Mark Campbell, Stewart Dodd

As the slogan goes, ‘Detroit Hustles Harder’. Once the third-largest city in the United States, now Detroit is so synonymous with economic collapse and architectural ruin that the images of its decay are as clichéd as they are poignant. As the home of the US auto industry’s ‘Big Three’ – Ford, Chrysler and General Motors – Motor City relies on federal life-support, and with a population that has contracted by more than 60 per cent since 1950, Detroit has enough vacant land to accommodate Manhattan, Boston and San Francisco combined. 

If ‘America is the original version of modernity’, as Jean Baudrillard believed, then Detroit offers us a vision of what the end of modernity might look like.

This year Intermediate 1 visited Detroit to confront the idea of architectural redundancy. Acting as archaeologists of the immediate future (to paraphrase Reyner Banham), our considerations uncovered misplaced artefacts, failed architectural precedents and images of past declines and future ambitions. Working in defiance of conventional architectural norms, the unit sought to design real, surreal or entirely speculative interventions within the remains of the Paris of the West.

Projects included providing a religiously inspired exodus to Michigan’s Upper Peninsula; detoxifying the city by sealing residents in the Packard Plant; stripping a suburb of all historically consonant detail; refunding citizens by allowing them to rework their houses using neighbouring buildings; redefining Gratiot Avenue through the last remaining corner store; adjusting the relative density between the suburbs and downtown through demolition; using the urban prairie to farm road-kill; restarting the Packard assembly line to disassemble the surrounding workers’ accommodation; relocating the banks along Woodward Avenue to the local police station; delivering mail by tank; allowing the most avaricious developers to fight it out; and, finally, creating a ‘living archive’ of the city housed in a reclaimed salt mine beneath East Detroit.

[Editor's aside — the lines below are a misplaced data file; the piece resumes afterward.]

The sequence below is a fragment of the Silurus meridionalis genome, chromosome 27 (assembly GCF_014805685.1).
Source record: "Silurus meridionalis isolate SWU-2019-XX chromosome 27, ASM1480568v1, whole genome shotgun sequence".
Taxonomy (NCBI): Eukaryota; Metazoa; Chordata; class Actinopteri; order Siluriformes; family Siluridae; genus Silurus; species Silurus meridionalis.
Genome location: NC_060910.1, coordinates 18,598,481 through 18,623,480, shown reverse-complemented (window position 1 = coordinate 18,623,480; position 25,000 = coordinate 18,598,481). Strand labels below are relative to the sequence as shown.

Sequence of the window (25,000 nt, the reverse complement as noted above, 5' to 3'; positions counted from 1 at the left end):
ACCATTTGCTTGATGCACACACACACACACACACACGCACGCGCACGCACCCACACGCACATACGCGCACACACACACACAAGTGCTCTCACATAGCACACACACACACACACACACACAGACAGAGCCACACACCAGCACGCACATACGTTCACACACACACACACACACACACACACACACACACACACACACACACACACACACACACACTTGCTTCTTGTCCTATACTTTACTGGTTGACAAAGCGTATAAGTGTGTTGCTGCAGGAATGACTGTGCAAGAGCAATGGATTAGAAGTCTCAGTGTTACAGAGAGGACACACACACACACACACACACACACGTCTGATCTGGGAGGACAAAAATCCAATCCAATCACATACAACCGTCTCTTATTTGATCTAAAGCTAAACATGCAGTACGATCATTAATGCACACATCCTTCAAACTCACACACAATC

Mark Campbell

Stewart Dodd


With thanks 

Barbara-Ann Campbell-Lange

Kate Davies

David Dunster

Belinda Flaherty

Kenneth Fraser

Murray Fraser

Thomas Haywood

Jerry Herron

Francesca Hughes

Saskia Lewis

CJ Lim

Claire McManus

Monia Di Marchi

Joel Newman

Frank Owen

Christopher Pierce

Tom Powell

Charles Rice

Damian Rogan

Constantino di Sambuy

Ingrid Schroeder

Marc Schwartz

Takero Shimazaki

Brett Steele

Sylvie Taher

Vere Van Gool

Manja Van der Worp

Radu R Macovei

Set in Detroit, the project aims to suggest the possibility of a safe enclave within the criminal landscape of the city. Based on an architectural taxonomy of crime, a series of punctuations along Woodward Avenue, the chosen site, intervene to reduce criminal opportunity. The police station at the centre of the enclave houses the seven banks along the strip in an attempt to protect the remaining capital of Detroit. In this sense, only a Neo-Fosterian architecture of atriums and glass corridors resolves the insertion. The hybrid building acts as both a symbol for a protective insertion and as a prototype for vaulted edifices in conflict-zones. Woodward Avenue becomes militarized and, speculatively, the money that enters the hybrid may never stay in the city, but only escape it.